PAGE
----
ITN45: Working with IRIS Level 2 data in Python#

Introduction#

ITN45 is intended to help the solar community to start working with IRIS Level 2 data using Python. It is especially oriented to those who have a limited knowledge of Python and want to start using this language to analyze IRIS data. This guide focuses on the first steps needed to start working with the IRIS Level 2 data:

  • How to download the data from the IRIS database on the internet

  • How to read the downloaded data and visualize them

  • How to save those variables that are of our interest.

In the chapters that follow, this guide demonstrates simple and efficient Python tools to download, read, visualize, and analyze IRIS data. This will use iris_lmsalpy, a Python package primarily developed by Alberto Sainz Dalda (asainz.solarphysics@gmail.com). We will also talk about the co-developed irispy-lmsal package as well as miscellaneous codes.

Further information for users interested in other Python packages can find them at:

  • irispy-lmsal: a former SunPy Project package, now under LMSAL stewardship, to work with IRIS data.

  • IRISreader: oriented to read IRIS data and prepare them for Machine Learning tasks developed by C├ędric Huwyler.

Software requirements#

This guide uses the the following Python package: iris_lmsalpy. You can install this package using the following command in your shell session:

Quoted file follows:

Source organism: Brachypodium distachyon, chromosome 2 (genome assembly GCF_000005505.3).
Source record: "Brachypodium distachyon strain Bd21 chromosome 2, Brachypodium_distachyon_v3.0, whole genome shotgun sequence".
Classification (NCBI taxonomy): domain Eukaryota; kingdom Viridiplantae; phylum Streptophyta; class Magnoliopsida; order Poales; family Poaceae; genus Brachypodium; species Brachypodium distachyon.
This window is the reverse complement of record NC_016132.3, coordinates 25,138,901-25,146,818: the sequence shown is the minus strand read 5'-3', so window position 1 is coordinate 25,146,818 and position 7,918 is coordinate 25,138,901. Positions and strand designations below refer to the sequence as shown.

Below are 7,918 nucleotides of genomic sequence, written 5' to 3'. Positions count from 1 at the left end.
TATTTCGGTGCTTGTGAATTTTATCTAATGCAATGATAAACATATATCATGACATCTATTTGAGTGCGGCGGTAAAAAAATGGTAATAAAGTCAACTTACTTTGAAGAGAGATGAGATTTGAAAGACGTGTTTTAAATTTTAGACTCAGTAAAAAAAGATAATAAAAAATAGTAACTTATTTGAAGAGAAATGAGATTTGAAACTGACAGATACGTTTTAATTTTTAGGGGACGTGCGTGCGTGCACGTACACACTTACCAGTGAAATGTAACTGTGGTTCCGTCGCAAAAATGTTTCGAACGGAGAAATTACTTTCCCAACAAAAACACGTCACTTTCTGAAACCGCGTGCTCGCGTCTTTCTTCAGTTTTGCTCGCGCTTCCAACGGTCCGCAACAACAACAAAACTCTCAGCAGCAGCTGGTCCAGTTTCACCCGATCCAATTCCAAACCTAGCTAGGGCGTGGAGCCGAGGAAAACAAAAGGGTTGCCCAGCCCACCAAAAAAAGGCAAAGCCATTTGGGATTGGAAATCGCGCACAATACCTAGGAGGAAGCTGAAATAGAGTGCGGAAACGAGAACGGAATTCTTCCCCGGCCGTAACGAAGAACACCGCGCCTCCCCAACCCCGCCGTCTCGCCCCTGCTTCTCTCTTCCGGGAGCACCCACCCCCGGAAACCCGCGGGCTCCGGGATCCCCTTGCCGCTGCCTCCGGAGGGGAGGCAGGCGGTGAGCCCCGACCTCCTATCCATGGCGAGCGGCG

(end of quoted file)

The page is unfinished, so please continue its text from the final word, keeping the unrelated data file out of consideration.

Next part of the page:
git clone 
https://gitlab.com/LMSAL_HUB/iris_hub/iris_lmsalpy.git
cd iris_lmsalpy
python setup.py install

A more detailed description of the installation can be found on the readme at iris_lmsalpy.

The iris_lmsalpy package uses standard Python packages that may need to be installed in your Python virtual environment. These packages are:

Thus, if an error is raised after executing any of the following lines:

>>> import astropy
>>> import matplotlib
>>> import numpy
>>> import requests
>>> import PyQt5
>>> import pyqtgraph

then you should install the missing package using one of these commands (use the one you have previously used in your virtual environment) in your shell session:

conda install <package-name>
# or
pip install <package-name>

The PDF version of this tutorial is available.

Note

Your comments and suggestions about the modules outlined here can be sent to Alberto Sainz Dalda (asainz.solarphysics@gmail.com).